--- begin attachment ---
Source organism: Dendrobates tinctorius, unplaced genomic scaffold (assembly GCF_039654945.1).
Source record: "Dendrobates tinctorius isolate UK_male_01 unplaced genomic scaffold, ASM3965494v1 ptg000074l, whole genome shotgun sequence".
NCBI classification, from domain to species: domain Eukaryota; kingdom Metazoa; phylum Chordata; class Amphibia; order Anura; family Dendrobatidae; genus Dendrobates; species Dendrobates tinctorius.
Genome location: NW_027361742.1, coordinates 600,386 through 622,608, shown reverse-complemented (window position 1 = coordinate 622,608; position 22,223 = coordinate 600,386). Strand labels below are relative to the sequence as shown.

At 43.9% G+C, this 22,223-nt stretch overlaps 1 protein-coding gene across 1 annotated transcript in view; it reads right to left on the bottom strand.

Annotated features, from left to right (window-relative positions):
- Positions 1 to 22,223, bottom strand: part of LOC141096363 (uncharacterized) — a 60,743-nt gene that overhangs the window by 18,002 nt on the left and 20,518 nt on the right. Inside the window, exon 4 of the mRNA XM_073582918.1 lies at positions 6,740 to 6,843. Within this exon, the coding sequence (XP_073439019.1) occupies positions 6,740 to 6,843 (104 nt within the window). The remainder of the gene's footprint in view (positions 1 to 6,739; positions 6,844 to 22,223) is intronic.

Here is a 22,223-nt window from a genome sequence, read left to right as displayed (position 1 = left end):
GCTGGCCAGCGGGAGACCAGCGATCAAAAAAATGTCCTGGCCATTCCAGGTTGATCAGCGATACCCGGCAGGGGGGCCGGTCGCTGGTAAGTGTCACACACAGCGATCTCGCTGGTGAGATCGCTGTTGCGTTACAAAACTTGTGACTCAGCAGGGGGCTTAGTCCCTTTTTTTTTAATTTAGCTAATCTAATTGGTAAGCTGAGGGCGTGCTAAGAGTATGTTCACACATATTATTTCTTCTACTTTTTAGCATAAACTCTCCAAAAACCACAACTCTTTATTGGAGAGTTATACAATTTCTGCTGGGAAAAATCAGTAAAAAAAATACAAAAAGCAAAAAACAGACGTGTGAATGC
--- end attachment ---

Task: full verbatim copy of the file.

Source organism: Dendrobates tinctorius, unplaced genomic scaffold (assembly GCF_039654945.1).
Source record: "Dendrobates tinctorius isolate UK_male_01 unplaced genomic scaffold, ASM3965494v1 ptg000074l, whole genome shotgun sequence".
NCBI classification, from domain to species: domain Eukaryota; kingdom Metazoa; phylum Chordata; class Amphibia; order Anura; family Dendrobatidae; genus Dendrobates; species Dendrobates tinctorius.
Genome location: NW_027361742.1, coordinates 600,386 through 622,608, shown reverse-complemented (window position 1 = coordinate 622,608; position 22,223 = coordinate 600,386). Strand labels below are relative to the sequence as shown.

At 43.9% G+C, this 22,223-nt stretch overlaps 1 protein-coding gene across 1 annotated transcript in view; it reads right to left on the bottom strand.

Annotated features, from left to right (window-relative positions):
- Positions 1 to 22,223, bottom strand: part of LOC141096363 (uncharacterized) — a 60,743-nt gene that overhangs the window by 18,002 nt on the left and 20,518 nt on the right. Inside the window, exon 4 of the mRNA XM_073582918.1 lies at positions 6,740 to 6,843. Within this exon, the coding sequence (XP_073439019.1) occupies positions 6,740 to 6,843 (104 nt within the window). The remainder of the gene's footprint in view (positions 1 to 6,739; positions 6,844 to 22,223) is intronic.

Here is a 22,223-nt window from a genome sequence, read left to right as displayed (position 1 = left end):
GCTGGCCAGCGGGAGACCAGCGATCAAAAAAATGTCCTGGCCATTCCAGGTTGATCAGCGATACCCGGCAGGGGGGCCGGTCGCTGGTAAGTGTCACACACAGCGATCTCGCTGGTGAGATCGCTGTTGCGTTACAAAACTTGTGACTCAGCAGGGGGCTTAGTCCCTTTTTTTTTAATTTAGCTAATCTAATTGGTAAGCTGAGGGCGTGCTAAGAGTATGTTCACACATATTATTTCTTCTACTTTTTAGCATAAACTCTCCAAAAACCACAACTCTTTATTGGAGAGTTATACAATTTCTGCTGGGAAAAATCAGTAAAAAAAATACAAAAAGCAAAAAACAGACGTGTGAATGC